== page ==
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Can capacitors collect ambient energy?

Discussion in 'General Electronics Discussion' started by Damname101, Nov 26, 2011.

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  1. Damname101


    Nov 26, 2011
    I have been fiddling with a couple 330uf 200v caps and am finding that
    they are someone gaining charge while just sitting around. They tend to
    gain about .03v to .09v after being shorted out and left to sit.

    Is this normal? Are they collecting energy from the environment? Is it
    ambient EM energy?

  2. davenn

    davenn Moderator

    Sep 5, 2009
    not that Im aware of
    .03 - .09V could still be within the realms of the error range of your multimeter

  3. (*steve*)

    (*steve*) ¡sǝpodᴉʇuɐ ǝɥʇ ɹɐǝɥd Moderator

    Jan 21, 2010
    It's not too unusual. I have some caps that will get a few volts across them if you leave them charged, then briefly discharge them.

    Capacitors are essentially 2 conductors seperated by an insulating layer.

    WHen you charge them, you place a tension acrosss the insulator (caused by an electric field) which tries to pull the excess electrons from one side to the side with a deficiency of electrons.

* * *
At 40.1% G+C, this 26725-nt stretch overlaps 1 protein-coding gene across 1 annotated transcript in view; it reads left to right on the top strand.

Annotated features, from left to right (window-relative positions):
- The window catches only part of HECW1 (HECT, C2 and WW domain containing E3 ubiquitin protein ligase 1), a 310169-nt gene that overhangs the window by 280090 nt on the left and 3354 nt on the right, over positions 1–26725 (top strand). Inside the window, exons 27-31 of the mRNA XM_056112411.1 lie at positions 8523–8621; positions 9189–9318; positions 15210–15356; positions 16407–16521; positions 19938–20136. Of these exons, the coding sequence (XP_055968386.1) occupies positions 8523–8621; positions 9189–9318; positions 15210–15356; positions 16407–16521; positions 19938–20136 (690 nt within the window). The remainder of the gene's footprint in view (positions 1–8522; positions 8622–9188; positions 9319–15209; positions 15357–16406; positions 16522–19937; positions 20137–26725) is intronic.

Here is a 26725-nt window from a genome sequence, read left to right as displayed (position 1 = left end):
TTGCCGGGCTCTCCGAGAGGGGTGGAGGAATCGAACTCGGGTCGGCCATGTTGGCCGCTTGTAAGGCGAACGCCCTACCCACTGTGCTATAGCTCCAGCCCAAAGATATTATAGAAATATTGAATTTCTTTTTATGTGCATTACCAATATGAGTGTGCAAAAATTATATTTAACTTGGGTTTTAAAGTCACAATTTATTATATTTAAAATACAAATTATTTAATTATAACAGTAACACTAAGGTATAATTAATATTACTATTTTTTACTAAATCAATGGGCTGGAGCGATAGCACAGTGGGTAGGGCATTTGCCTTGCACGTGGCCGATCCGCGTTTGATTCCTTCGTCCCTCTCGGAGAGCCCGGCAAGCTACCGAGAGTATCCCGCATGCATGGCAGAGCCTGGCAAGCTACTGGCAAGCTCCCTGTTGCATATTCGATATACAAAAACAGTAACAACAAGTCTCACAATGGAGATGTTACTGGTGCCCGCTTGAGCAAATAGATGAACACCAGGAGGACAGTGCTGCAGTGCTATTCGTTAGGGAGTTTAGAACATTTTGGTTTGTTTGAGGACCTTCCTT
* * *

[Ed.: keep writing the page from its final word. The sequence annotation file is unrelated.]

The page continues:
Some of these electrons are pulled right through (this is leakage in the capacitor). Some get pulled part way through.

    The ones that get pulled part way through can't get out of the insulator when you briefly discharge the capacitor. Now that the force pulling them into the insulating layer is gone, they slowly return to nearer the surface.

    This "stuck" charge appears to com from nowhere to re-charge the capacitor. In fact, it is part of the original charge that couldn't discharge quickly.

    I discovered this effect in capacitors used to hold a charge in camera flash units. I thought I was mad, geting a small tingle from a capacitor I had already discharged.

    The effect is much stronger (apparantly) in the capacitors used to in microwave ovens. The charge they can re-build up can be enough to kill you. Safety precautions when handling these capacitors includes keeping a shorting strap on them.
  4. Laplace


    Apr 4, 2010
    The technical term for this effect is capacitor soakage or dielectric absorption.
  5. Damname101


    Nov 26, 2011
    thanks all, very insightful :)
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